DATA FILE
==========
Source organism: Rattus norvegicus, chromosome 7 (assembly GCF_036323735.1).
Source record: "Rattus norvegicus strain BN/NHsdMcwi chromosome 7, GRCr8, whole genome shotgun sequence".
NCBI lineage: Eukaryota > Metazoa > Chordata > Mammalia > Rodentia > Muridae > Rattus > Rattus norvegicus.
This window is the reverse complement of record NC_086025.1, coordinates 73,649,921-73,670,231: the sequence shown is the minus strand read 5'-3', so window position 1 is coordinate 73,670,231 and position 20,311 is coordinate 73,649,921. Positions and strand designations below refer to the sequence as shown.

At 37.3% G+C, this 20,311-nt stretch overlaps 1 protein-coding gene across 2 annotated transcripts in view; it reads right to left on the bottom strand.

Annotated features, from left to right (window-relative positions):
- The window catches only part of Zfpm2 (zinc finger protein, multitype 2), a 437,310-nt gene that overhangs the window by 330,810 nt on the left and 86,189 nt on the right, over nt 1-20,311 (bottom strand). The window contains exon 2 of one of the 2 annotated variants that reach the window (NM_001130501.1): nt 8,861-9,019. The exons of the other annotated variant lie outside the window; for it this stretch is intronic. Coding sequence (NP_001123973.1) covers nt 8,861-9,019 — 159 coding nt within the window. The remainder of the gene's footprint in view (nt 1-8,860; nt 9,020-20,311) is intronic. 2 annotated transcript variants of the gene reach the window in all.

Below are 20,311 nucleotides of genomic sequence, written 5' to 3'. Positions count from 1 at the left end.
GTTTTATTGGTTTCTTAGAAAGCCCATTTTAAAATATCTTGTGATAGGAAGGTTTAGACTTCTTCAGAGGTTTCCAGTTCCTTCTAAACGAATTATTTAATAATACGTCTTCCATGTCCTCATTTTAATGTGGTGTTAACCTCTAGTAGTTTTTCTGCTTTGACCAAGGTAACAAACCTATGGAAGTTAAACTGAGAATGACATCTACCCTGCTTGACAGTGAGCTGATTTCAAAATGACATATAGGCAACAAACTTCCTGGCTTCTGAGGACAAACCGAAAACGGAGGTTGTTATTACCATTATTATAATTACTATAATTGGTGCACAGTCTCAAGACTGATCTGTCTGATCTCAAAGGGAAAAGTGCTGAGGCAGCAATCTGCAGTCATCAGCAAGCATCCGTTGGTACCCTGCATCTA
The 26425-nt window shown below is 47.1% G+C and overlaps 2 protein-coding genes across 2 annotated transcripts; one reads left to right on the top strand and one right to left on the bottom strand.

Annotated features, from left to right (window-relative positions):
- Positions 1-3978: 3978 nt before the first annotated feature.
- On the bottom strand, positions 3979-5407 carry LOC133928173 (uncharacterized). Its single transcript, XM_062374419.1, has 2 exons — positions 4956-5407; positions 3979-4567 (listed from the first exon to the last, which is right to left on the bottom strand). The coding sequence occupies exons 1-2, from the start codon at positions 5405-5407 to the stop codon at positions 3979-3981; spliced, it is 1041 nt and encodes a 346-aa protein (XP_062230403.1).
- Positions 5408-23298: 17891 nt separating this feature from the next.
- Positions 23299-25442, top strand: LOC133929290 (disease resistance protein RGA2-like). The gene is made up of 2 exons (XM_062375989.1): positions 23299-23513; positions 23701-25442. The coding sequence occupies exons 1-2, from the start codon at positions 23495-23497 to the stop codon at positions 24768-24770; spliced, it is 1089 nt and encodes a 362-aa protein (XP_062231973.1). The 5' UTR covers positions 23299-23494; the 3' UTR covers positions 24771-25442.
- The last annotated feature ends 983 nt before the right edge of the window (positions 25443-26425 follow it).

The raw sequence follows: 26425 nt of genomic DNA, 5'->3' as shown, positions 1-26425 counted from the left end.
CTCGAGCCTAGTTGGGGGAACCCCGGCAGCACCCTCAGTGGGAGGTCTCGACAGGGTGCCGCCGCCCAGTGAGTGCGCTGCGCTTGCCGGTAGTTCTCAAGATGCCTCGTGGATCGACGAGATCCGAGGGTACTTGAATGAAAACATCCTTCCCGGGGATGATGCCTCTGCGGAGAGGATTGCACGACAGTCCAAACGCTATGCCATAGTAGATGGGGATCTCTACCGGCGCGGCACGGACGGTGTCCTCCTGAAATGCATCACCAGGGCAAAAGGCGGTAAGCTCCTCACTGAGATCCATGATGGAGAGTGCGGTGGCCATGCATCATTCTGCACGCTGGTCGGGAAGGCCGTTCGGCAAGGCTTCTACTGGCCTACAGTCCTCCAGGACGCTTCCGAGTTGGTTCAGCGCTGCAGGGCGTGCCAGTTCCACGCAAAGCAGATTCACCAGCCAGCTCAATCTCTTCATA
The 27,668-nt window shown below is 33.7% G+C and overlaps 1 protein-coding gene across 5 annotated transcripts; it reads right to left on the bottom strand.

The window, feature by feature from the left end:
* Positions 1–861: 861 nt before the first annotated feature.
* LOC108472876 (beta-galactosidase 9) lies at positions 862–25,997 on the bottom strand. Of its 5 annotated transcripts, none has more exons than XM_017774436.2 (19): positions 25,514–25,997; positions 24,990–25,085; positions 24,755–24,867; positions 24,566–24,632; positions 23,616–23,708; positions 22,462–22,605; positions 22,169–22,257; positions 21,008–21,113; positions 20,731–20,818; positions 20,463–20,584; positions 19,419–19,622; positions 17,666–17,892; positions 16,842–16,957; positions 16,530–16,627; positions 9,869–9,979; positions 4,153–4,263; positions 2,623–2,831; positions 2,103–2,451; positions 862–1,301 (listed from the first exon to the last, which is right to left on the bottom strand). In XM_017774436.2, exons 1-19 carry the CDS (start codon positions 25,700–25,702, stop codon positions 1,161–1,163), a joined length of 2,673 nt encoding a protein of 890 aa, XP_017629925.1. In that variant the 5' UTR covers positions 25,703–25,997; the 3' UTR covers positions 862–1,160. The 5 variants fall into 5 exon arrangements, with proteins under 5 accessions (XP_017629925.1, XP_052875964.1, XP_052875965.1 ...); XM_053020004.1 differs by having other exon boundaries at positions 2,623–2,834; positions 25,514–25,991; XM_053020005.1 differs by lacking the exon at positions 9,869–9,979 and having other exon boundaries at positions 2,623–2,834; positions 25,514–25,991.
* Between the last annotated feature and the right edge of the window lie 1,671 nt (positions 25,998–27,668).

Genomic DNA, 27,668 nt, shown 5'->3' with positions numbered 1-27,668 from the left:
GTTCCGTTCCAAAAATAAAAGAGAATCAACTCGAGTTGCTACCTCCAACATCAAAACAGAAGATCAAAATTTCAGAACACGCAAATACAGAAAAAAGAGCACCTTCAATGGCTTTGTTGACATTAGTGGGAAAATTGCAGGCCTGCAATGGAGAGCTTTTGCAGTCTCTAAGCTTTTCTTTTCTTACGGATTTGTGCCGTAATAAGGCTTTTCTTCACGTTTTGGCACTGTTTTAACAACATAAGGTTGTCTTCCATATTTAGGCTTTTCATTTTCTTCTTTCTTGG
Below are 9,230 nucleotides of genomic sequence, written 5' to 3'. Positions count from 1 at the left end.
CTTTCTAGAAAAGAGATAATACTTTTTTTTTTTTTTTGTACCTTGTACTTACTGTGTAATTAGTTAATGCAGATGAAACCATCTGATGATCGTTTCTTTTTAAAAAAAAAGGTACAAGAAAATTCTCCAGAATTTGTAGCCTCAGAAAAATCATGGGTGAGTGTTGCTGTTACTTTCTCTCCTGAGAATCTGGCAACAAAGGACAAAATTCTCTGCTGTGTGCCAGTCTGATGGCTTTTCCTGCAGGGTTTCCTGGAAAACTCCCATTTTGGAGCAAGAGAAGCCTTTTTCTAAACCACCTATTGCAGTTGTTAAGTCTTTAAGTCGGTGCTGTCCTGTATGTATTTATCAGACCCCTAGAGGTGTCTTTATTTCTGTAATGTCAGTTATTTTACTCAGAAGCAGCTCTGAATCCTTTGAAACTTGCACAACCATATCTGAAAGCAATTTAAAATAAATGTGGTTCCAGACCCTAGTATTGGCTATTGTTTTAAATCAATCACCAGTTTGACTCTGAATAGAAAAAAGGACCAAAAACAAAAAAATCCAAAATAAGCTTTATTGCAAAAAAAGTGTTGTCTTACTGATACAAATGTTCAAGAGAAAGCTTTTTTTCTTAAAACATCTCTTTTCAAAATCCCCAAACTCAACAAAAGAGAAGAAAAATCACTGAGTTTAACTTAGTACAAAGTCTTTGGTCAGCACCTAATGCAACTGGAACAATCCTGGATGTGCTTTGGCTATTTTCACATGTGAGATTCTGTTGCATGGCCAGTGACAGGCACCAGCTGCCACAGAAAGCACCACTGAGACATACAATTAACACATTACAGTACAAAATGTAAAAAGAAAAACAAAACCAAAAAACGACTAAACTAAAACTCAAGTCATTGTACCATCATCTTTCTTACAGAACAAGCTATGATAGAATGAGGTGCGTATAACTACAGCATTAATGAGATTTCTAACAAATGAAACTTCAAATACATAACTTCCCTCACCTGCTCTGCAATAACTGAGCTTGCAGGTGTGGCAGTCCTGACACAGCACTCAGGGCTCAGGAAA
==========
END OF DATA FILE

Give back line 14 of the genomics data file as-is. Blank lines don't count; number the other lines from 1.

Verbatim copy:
- Positions 5408-23298: 17891 nt separating this feature from the next.